212 replacement contents, which contradicts the experimental results.

■G 4


1223 By experiment

Km By experience (IS 456:2000)

R0 R5 R10 R15 R20 R25 Mix ID

Fig. 5 Flexural strength as a function of crumb rubber replacement.

215 The authors believe that the flexural strength increase of RCB concrete demonstrates a possible

216 bridging of rubber within the fracture zone, resulting in the arrest of fracture propagation. This

217 phenomenon is described as "strain hardening" in fiber-reinforced concrete under tension, where the

218 tensile behavior has demonstrated the fiber bridging within propagating cracks (Fantilli et al., 2009).

219 Soranakom and Mobasher (2007) describe the post-crack flexural responses of fiber reinforced concrete

220 as "deflection softening" or "deflection hardening" because of the effective activation of tensile responses

221 within the embedded fiber bridging, which is a function of the amount of fiber and the anchor strength of

222 the fibers. The material characterization tests performed in this study demonstrate the flexural

223 performance of RCB material, validating earlier speculation that block pavements using RCB can benefit

224 from both the joint interaction and flexural strength of individual blocks.

226 4.5 Impact energy

227 The number of blows required to produce the first visible crack and complete failure for each type of

228 paving block are presented in Table 3. Based on the number of blows the first crack impact energy and

229 failure impact energy were calculated using Eq. (3) and plotted in Fig. 6. Compared to conventional

230 concrete paving blocks, the first crack impact energy increased by 34.48%, 51.23%, 71.92%, 91.62% and

231 112.31%. The failure impact energy increased by 35.81%, 53.02%, 74.88%, 96.27% and 118.14% to 5%,

232 10%, 15%, 20% and 25% of sand replaced by crumb rubber by volume, respectively.

234 Table 3 Impact test results for plain and rubber mixed concrete.

Mix ID No. of blows Average no. of blows Impact energy (J) Average impact energy (J) Ductility Index Average ductility index

First crack Failure First Failure crack First crack (N1) Failure (N2) First First crack crack N2/N1 Average of N2/N1

22 25 399.96 454.50 1.136

23 25 418.14 454.50 1.086

R0 26 27 24.2 25.6 472.68 490.86 439.96 465.41 1.038 1.059

22 22 399.96 399.45 1.000

28 29 509.04 527.22 1.035

39 41 709.02 745.38 1.051

36 42 654.48 763.56 1.166

R5 38 43 38.2 41.4 690.84 781.74 694.48 752.66 1.131 1.085

38 40 690.84 727.20 1.052

40 41 727.20 745.38 1.025

45 48 818.10 872.64 1.066

48 49 872.64 890.82 1.020

R10 46 48 45.6 49.6 836.28 872.64 829.01 901.73 1.043 1.091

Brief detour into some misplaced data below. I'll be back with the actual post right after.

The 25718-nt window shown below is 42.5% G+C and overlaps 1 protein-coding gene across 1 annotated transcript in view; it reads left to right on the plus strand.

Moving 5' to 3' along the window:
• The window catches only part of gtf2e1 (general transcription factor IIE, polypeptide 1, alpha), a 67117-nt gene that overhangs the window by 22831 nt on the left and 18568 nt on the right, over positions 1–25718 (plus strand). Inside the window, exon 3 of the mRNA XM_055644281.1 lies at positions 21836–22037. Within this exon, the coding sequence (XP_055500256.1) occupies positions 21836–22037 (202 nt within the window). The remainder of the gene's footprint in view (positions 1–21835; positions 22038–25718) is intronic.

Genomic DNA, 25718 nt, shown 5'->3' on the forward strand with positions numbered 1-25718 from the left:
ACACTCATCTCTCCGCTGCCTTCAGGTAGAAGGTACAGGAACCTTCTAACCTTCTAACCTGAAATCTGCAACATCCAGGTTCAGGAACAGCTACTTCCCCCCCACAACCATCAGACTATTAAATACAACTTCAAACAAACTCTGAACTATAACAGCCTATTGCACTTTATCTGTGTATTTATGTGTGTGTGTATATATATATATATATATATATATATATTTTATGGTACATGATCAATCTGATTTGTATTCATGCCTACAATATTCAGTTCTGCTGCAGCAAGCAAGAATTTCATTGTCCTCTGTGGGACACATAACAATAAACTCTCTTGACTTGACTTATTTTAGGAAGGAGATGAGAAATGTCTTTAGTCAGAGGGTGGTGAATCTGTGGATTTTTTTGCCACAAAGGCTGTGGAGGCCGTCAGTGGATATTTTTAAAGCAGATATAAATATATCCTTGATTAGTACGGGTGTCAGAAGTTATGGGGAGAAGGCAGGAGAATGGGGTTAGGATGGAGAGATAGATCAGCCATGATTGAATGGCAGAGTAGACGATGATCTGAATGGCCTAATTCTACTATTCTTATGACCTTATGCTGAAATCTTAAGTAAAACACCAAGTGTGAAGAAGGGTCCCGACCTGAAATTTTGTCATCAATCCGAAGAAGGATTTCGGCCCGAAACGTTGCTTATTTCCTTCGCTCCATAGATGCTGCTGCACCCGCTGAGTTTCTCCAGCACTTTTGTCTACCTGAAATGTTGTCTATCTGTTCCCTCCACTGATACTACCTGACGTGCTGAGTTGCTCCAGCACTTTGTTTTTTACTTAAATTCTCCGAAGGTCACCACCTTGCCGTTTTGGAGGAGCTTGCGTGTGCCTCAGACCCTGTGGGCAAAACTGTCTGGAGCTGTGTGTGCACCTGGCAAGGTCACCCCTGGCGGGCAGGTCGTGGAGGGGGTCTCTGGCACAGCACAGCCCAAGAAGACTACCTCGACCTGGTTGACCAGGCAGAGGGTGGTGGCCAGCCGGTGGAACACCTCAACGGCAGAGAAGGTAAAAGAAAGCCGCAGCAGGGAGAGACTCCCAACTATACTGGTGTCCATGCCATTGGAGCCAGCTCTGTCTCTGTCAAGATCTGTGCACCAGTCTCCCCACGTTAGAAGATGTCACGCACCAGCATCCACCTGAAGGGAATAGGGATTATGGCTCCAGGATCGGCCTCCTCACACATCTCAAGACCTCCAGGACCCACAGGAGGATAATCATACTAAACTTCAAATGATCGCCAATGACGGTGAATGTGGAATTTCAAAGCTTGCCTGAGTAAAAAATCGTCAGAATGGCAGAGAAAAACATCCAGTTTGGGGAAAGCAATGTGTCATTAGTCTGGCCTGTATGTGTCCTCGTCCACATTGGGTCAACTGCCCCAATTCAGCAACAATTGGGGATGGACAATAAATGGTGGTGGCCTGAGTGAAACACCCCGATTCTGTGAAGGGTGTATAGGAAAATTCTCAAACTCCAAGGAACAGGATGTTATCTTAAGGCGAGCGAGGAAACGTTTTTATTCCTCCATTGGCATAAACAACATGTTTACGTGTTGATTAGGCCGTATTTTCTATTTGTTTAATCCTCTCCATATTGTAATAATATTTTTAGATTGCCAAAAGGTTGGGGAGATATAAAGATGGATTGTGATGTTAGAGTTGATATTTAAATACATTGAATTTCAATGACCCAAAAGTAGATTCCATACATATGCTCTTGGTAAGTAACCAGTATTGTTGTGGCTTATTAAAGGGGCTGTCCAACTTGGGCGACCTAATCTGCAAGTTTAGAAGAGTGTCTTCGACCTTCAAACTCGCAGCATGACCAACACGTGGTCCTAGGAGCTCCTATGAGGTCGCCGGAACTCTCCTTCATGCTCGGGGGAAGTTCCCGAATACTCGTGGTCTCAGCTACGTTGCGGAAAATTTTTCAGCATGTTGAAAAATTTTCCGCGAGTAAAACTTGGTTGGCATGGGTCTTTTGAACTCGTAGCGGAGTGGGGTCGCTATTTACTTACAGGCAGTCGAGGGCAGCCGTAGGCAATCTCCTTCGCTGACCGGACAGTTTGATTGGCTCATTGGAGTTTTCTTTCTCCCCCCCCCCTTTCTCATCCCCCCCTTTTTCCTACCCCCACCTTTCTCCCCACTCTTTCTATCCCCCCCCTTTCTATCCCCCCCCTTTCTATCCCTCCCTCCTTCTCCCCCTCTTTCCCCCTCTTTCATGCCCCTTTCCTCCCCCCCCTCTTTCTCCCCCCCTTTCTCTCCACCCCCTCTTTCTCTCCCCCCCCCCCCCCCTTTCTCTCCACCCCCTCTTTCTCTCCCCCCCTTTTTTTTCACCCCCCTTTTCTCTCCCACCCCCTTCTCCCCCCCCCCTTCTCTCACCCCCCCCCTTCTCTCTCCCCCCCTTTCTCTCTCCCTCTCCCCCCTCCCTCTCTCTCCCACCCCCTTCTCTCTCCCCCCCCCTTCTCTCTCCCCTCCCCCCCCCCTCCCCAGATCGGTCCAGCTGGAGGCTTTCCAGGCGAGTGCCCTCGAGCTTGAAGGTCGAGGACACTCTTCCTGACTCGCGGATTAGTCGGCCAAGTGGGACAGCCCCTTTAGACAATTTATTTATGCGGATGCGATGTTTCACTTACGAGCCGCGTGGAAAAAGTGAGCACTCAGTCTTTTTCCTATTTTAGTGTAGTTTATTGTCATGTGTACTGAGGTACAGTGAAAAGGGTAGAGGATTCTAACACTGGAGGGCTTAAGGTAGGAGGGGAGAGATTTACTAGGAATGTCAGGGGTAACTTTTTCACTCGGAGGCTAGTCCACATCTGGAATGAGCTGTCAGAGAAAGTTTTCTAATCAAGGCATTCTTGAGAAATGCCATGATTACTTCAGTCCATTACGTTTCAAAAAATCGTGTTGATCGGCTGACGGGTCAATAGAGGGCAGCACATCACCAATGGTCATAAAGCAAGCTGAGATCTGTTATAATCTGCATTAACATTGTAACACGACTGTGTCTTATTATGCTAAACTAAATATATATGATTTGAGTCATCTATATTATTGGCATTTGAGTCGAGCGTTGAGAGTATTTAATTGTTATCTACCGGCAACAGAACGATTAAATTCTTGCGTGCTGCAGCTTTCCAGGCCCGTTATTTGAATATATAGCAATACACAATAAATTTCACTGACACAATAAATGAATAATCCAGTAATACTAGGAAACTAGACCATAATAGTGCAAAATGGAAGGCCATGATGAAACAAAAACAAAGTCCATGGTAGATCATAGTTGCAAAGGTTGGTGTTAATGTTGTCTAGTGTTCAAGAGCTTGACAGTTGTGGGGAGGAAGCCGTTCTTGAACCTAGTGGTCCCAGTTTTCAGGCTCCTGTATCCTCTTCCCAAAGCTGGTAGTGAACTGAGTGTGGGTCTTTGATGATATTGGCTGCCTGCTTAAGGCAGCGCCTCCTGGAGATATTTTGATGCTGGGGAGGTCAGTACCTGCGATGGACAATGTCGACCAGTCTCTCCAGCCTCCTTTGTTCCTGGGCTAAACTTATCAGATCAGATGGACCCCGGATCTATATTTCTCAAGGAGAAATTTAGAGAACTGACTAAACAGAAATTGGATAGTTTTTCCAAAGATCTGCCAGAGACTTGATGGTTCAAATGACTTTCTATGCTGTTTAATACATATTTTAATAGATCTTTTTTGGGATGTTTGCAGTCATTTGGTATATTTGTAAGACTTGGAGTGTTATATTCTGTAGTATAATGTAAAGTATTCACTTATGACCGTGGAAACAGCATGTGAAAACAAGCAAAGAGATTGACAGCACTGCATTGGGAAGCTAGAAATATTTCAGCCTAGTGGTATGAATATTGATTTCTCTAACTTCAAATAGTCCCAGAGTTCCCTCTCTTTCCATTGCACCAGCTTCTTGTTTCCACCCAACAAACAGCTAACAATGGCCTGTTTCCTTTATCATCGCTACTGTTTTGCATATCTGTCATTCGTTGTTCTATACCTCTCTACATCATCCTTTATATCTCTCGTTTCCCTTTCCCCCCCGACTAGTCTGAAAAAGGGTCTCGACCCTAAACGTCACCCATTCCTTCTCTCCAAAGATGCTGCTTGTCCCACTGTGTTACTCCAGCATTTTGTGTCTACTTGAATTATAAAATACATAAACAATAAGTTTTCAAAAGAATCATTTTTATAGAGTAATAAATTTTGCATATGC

47 49 854.46 890.82 1.042

42 54 763.56 981.73 1.285

51 56 927.19 1018.09 1.098

52 57 945.37 1036.27 1.096

R15 54 62 52.6 58.0 981.73 1127.17 956.27 1054.45 1.148 1.102

56 60 1018.01 1090.81 1.071

50 55 909.01 999.91 1.100

59 66 1072.63 1199.89 1.118

60 65 1090.81 1181.71 1.083

R20 62 69 59.2 65.4 1127.17 1254.43 1076.26 1188.98 1.112 1.104

58 64 1054.45 1163.53 1.103

57 63 1036.27 1145.35 1.105

63 70 1145.35 1272.61 1.111

65 72 1181.71 1308.97 1.107

R25 66 73 63.8 70.8 1199.89 1327.15 1159.89 1287.15 1.106 1.109

64 70 1163.53 1272.61 1.093

61 69 1108.99 1254.43 1.131

E3 First crack E23 Failure

R0 R5 RIO R15 R20 R25 Mix ID

Fig. 6 Impact energy of paving block.

239 With an increasing replacement percentage of shredded rubber, there is an increase in the impact

240 energy of paving blocks, which is observed by other researchers such as Nilli and Afroughsabet (2010),

241 Yildirim et al. (2010), and Al-Tayeb et al. (2012). This trend holds true for both impact energies at first

242 crack and at failure. The impact resistance of R25 is approximately twice that of R0 because crumb

243 rubber absorbs more energy. This proves that rubber acts as a fibre and an effective crack arrestor, when

244 an impact load is encountered. Thus plain concrete exhibits an early brittle failure when compared to fibre

245 reinforced concrete which shows better ductile properties (Swamy and Jojagha, 1982). The failure mode

246 of concrete depends on the cement matrix strength, aggregate strength and bond strength of the fibre with

247 aggregate matrix.

248 4.6 Ductility index

249 There are different definitions for ductility index including one based on displacement measurements

250 (Maghsoudi and Bengar, 2011). In this case, the ductility index is defined as the ratio of energy absorbed

251 at failure to energy absorbed at first crack (Senthilvdivel et al., 2014). Fig. 7 shows variations in the

252 ductility index of the wet cast paving blocks based on the crumb rubber replacements at various

253 percentages. An increase in the ductility index value is observed when the percentage of crumb rubber in

254 concrete mix increases. The percentages of sand replacement by crumb rubber (i.e., 5%, 10%, 15%, 20%

255 and 25%) and the associated increases within the ductility index are 0.93%, 1.16%, 1.82%, 2.3% and

256 2.94%, respectively.

R0 R5 RIO R15 R20 R25

257 Mix ID

258 Fig. 7 Ductility index of paving block.

260 5 Discussions

261 A modified block response diagram is shown in Fig. 8 to demonstrate the micro-macro behavior of the